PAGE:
|← MPEP 2172||↑ MPEP 2100||MPEP 2174 →|
- 1 2173 Claims Must Particularly Point Out and Distinctly Claim the Invention
- 1.1 2173.01 Claim Terminology
- 1.2 2173.02 Clarity and Precision
- 1.3 2173.03 Inconsistency Between Claim and Specification Disclosure or Prior Art
- 1.4 2173.04 Breadth Is Not Indefiniteness
- 1.5 2173.05 Specific Topics Related to Issues Under 35 U.S.C. 112, Second Paragraph
- 1.5.1 2173.05(a) New Terminology
- 1.5.2 2173.05(b) Relative Terminology
- 1.5.3 2173.05(c) Numerical Ranges and AmountsLimitations
- 1.5.4 2173.05(d) Exemplary Claim Language ("for example," "such as")
- 1.5.5 2173.05(e) Lack of Antecedent Basis
- 1.5.6 2173.05(f) Reference to Limitations in Another Claim
- 1.5.7 2173.05(g) Functional Limitations
- 1.5.8 2173.05(h) Alternative Limitations
- 1.5.9 2173.05(i) Negative Limitations
- 1.5.10 2173.05(j) Old Combination
- 1.5.11 2173.05(k) Aggregation
- 1.5.12 2173.05(m) Prolix
- 1.5.13 2173.05(n) Multiplicity
- 1.5.14 2173.05(o) Double Inclusion
- 1.5.15 2173.05(p) Claim Directed to Product-By-Process or Product and Process
- 1.5.16 2173.05(q) "Use" Claims
- 1.5.17 2173.05(r) Omnibus Claim
- 1.5.18 2173.05(s) Reference to Figures or Tables
- 1.5.19 2173.05(t) Chemical Formula
- 1.5.20 2173.05(u) Trademarks or Trade Names in a Claim=
- 1.5.21 2173.05(v) Mere Function of Machine
- 1.6 2173.06 Prior Art Rejection of Claim Rejected as Indefinite
The primary purpose of this requirement of definiteness of claim language is to ensure that the scope of the claims is clear so the public is informed of the boundaries of what constitutes infringement of the patent. A secondary purpose is to provide a clear measure of what applicants regard as the invention so that it can be determined whether the claimed invention meets all the criteria for patentability and whether the specification meets the criteria of 35 U.S.C. 112, first paragraph with respect to the claimed invention.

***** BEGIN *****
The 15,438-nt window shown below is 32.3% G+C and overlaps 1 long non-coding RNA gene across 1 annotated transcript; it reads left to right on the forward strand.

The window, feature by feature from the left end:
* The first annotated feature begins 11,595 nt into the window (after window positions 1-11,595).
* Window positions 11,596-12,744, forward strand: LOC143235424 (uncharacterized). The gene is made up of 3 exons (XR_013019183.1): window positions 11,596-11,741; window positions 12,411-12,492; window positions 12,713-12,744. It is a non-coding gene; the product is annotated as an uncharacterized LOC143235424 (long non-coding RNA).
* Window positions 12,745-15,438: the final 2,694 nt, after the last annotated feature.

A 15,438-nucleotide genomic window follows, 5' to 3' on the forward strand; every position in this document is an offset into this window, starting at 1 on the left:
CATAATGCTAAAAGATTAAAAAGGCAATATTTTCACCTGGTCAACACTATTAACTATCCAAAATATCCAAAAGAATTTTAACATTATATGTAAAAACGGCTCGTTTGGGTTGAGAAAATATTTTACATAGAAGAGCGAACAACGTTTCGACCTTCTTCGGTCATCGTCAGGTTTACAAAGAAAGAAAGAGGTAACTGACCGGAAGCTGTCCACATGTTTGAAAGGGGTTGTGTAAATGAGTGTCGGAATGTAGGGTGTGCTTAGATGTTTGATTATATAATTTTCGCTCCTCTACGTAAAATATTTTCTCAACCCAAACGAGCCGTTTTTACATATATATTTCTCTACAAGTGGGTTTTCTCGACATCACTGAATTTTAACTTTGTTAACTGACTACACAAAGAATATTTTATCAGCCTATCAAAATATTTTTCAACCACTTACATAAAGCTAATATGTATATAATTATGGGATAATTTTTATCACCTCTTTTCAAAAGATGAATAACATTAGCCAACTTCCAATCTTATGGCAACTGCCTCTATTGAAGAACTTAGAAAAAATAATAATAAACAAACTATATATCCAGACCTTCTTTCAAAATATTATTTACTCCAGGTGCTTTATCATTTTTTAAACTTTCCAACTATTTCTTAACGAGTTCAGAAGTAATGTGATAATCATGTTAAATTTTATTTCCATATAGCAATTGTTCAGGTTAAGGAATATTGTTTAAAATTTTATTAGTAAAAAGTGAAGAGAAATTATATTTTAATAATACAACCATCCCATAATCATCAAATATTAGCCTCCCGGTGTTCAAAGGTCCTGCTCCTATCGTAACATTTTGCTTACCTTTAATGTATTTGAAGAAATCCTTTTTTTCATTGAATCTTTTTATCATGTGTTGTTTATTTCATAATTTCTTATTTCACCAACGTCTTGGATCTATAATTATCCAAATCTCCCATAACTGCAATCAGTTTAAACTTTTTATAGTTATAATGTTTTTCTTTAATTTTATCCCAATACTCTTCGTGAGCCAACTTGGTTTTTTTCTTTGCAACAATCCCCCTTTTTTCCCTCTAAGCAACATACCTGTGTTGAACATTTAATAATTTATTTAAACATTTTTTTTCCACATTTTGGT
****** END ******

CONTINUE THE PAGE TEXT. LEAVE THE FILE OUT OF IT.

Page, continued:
2173.01 Claim Terminology[edit | edit source]
A fundamental principle contained in 35 U.S.C. 112, second paragraph is that applicants are their own lexicographers. They can define in the claims what they regard as their invention essentially in whatever terms they choose so long as any special meaning assigned to a term is clearly set forth in the specification. See MPEP § 2111.01. Applicant may use functional language, alternative expressions, negative limitations, or any style of expression or format of claim which makes clear the boundaries of the subject matter for which protection is sought.
2173.02 Clarity and Precision[edit | edit source]
The examiner’s focus during examination of claims for compliance with the requirement for definiteness of 35 U.S.C. 112, second paragraph, is whether the claim meets the threshold requirements of clarity and precision, not whether more suitable language or modes of expression are available.
The essential inquiry pertaining to this requirement is whether the claims set out and circumscribe a particular subject matter with a reasonable degree of clarity and particularity. Definiteness of claim language must be analyzed, not in a vacuum, but in light of:
(A) The content of the particular application disclosure;
(B) The teachings of the prior art; and
(C) The claim interpretation that would be given by one possessing the ordinary level of skill in the pertinent art at the time the invention was made.
In reviewing a claim for compliance with 35 U.S.C. 112, second paragraph, the examiner must consider the claim as a whole to determine whether the claim apprises one of ordinary skill in the art of its scope and, therefore, serves the notice function required by 35 U.S.C. 112, second paragraph, by providing clear warning to others as to what constitutes infringement of the patent.
See, Metabolite Labs., Inc. v. Lab. Corp. of Am. Holdings, 370 F.3d 1354, 1366, 71 USPQ2d 1081, 1089 (Fed. Cir. 2004) ("The requirement to 'distinctly' claim means that the claim must have a meaning discernible to one of ordinary skill in the art when construed according to correct principles. Only when a claim remains insolubly ambiguous without a discernible meaning after all reasonable attempts at construction must a court declare it indefinite.").
Accordingly, a claim term that is not used or defined in the specification is not indefinite if the meaning of the claim term is discernible.
If the language of the claim is such that a person of ordinary skill in the art could not interpret the metes and bounds of the claim so as to understand how to avoid infringement, a rejection of the claim under 35 U.S.C. 112, second paragraph, would be appropriate.
The test for definiteness under 35 U.S.C. 112, second paragraph, is whether "those skilled in the art would understand what is claimed when the claim is read in light of the specification." Orthokinetics, Inc. v. Safety Travel Chairs, Inc., 806 F.2d 1565, 1576, 1 USPQ2d 1081, 1088 (Fed. Cir. 1986).